Summertime Reruns

by founditonapostednote

When I was a kid, I dreaded summertime because there was nothing to watch on TV.  Everything was a rerun.  Now, I sort of like reruns.  It’s nice to watch repeats because I do not anticipate the unknown.  Instead, I already know what has happened.  I can watch with a different perspective, and I can pick up on clues that I didn’t see beforehand.   Or, at the very least, a rerun can simply serve as a refresher.

I don’t only do this with TV shows.  I also employ this practice with movies, books, and magazine articles.  So now I am using this philosophy with blog posts.  I am going to “rerun” an old post: Tip Drill.   This post is about tipping conventions.  I bring this post back from the vault because with our economy still in a recession, we must be consciousness of our practices and contributions.  We should note that many people depend on our tips to raise their families.  However, we should also consider that tips should correspond with our service experiences.  Thus, it is necessary to understand the conventions of tipping, which Tip Drill explains.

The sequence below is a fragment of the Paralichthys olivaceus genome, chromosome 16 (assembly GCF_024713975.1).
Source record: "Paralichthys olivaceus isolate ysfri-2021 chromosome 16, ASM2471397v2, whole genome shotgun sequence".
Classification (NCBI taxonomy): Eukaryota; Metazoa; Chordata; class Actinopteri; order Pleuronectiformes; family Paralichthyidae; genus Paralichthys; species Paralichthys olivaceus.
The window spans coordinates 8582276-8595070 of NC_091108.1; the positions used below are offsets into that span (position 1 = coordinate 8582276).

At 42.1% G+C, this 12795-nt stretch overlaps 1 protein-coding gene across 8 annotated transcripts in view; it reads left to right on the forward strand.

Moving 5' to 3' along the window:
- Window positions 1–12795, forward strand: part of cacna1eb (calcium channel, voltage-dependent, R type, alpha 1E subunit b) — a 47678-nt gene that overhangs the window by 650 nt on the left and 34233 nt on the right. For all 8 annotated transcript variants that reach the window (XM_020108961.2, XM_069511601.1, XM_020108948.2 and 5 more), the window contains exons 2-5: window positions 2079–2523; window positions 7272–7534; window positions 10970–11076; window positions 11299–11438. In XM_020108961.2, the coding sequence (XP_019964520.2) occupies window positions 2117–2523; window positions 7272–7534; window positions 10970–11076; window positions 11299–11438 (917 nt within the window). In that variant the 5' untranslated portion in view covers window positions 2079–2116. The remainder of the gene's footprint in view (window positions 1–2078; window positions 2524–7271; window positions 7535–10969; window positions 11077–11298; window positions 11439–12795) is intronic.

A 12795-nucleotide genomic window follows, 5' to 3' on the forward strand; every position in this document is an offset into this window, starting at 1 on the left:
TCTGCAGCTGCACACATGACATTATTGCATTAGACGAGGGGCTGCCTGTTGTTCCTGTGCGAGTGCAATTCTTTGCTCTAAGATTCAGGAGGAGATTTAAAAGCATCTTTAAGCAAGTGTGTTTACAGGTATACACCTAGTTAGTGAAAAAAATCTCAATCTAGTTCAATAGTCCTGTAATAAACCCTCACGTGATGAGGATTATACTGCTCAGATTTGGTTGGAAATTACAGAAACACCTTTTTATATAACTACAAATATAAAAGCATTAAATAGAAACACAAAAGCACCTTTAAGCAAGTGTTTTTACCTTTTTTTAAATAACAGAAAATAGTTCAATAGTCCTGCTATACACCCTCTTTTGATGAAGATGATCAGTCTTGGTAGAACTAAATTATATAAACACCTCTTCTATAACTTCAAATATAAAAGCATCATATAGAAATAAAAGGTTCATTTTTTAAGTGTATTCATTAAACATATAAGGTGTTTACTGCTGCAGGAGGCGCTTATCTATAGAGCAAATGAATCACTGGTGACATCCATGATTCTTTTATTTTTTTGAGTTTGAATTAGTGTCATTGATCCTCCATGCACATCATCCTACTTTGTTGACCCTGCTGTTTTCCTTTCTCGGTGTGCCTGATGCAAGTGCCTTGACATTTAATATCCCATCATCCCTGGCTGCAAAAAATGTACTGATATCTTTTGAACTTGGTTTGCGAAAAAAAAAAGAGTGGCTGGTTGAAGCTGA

In order to spruce the topic up a bit, I  have since re-investigated the tipping scene and brought in nail, salon, and spa services.  Many people do not know what an appropriate tip amount is for these areas of the service industry.  Thus, I contacted several relevant places and inquired about their tipping conventions.  Two Responded: Nail Bar, which mainly focuses on nails, and Artistic Salon Spa, which incorporates massages, spa services, and hair services.  Nail Bar informed me that 20-25% was appropriate, and Artistic Salon Spa recommended 15%-20%.

Below are their actual responses:

Nail Bar:

In response to your question, a standard tip for nail services is generally %20-25. For example, most people tip $3-4 for our regular manicure (a cost of $17), and $7 is the usual tip for our regular pedicure (a cost of $35).


Communications Manager
Nail Bar & Trim

Artistic Salon Spa:

Typically clients tip around 15-20 % of the service price. However, the amount is ultimately up to the client and what they feel is appropriate.
Thank you,

Artistic Salon Spa.

So there you have it.  Personally, I always tip 20% at minimum, if service is as it should be.  When someone is even a hairline above that, I will tip 25%.  If it is sort of just mediocre, I will tip 15%.  If someone is blatantly crummy, I will still tip 15%; however, I will complain to the manager or write corporate (as mentioned in Tip Drill).  Most of the time, if you do complain, you can get coupons!  So if there really is a problem, I encourage everyone to be proactive so that management or the company can retrain staff.   But please, please do not stiff someone of a tip, unless that person is being completely egregious.